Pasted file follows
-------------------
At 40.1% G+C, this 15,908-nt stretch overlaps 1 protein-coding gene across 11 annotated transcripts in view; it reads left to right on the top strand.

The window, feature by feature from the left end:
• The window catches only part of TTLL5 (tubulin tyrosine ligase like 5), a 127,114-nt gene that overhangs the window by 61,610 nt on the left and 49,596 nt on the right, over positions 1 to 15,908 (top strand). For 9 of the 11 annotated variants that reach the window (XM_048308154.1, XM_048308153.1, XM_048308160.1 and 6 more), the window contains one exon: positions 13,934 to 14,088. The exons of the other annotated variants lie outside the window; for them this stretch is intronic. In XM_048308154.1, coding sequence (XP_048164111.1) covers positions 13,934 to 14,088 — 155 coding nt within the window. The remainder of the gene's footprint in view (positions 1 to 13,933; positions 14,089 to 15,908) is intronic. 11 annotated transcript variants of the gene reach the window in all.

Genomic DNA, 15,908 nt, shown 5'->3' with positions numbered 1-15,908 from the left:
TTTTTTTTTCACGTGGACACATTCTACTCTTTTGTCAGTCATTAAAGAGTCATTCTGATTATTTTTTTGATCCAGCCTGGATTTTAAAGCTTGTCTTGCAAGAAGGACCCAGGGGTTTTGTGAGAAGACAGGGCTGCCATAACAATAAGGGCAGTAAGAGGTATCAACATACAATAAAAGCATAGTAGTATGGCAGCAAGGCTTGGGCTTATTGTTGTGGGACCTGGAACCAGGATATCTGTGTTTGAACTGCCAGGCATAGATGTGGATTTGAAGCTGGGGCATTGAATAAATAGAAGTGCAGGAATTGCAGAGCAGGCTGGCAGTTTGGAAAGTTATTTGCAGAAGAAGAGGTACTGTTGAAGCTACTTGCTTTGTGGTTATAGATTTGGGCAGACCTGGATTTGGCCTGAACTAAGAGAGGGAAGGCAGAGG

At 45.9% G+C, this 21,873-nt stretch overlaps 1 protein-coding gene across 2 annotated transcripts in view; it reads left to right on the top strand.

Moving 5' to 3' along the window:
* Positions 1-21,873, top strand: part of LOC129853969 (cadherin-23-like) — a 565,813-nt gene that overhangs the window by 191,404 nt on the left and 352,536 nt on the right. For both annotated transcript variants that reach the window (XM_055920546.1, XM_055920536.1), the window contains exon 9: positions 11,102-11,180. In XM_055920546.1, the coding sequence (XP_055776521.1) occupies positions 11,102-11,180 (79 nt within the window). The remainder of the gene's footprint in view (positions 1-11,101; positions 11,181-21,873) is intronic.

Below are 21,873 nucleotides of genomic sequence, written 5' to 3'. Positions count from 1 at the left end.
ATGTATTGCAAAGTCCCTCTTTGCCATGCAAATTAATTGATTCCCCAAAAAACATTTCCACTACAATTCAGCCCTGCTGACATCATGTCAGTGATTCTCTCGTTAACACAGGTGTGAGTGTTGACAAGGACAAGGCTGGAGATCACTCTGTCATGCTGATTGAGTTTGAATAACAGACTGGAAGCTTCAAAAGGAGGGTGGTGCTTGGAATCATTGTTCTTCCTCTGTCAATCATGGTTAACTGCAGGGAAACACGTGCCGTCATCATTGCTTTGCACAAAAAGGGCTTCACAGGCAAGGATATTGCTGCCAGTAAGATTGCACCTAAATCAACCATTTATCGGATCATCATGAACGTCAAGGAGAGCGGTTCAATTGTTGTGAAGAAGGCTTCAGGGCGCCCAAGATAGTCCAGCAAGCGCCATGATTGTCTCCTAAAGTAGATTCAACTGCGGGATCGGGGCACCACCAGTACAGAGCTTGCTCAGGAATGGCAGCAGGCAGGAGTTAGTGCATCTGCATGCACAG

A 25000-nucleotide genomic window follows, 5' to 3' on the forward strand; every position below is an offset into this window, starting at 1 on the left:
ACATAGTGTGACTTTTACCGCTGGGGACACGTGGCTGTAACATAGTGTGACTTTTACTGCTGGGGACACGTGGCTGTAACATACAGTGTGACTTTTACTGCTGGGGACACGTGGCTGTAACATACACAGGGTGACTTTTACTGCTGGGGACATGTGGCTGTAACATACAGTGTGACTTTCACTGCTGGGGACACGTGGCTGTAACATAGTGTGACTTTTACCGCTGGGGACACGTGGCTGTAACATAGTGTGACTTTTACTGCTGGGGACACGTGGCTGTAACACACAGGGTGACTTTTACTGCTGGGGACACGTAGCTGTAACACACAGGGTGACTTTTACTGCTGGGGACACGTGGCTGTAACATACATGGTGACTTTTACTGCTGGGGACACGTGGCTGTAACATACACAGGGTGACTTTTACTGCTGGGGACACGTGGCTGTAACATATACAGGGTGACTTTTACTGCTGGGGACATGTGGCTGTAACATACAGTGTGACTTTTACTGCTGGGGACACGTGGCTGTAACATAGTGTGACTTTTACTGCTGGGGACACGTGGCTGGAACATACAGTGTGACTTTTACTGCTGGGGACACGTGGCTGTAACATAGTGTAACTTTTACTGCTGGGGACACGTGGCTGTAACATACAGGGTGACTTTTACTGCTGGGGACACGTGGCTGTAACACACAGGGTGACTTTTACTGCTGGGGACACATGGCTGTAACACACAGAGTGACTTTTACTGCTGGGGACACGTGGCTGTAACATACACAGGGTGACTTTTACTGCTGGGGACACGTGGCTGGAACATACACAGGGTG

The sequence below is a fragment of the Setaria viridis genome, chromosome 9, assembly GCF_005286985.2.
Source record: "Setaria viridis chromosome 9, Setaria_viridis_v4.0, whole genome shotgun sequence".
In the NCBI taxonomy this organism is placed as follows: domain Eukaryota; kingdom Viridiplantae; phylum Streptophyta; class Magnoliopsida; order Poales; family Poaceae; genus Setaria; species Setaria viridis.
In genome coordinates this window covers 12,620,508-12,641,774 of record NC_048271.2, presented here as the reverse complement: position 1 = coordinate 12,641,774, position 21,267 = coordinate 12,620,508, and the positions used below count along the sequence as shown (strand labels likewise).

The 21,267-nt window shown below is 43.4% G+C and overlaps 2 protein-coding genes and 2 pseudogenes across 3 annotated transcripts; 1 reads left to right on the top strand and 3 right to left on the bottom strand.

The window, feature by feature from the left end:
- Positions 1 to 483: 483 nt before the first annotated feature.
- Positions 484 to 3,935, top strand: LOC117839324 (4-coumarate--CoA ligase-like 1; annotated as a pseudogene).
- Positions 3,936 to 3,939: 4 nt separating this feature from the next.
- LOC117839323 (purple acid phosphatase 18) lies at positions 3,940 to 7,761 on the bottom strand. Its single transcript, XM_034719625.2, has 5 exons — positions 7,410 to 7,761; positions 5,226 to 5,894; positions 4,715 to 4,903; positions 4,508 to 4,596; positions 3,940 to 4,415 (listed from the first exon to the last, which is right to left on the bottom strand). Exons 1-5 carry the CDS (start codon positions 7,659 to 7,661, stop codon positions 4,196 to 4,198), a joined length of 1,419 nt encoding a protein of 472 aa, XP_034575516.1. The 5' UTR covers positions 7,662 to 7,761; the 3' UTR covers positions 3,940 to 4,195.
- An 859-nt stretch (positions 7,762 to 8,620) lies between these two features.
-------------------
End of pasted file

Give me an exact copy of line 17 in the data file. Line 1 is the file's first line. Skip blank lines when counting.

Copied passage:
The 21,267-nt window shown below is 43.4% G+C and overlaps 2 protein-coding genes and 2 pseudogenes across 3 annotated transcripts; 1 reads left to right on the top strand and 3 right to left on the bottom strand.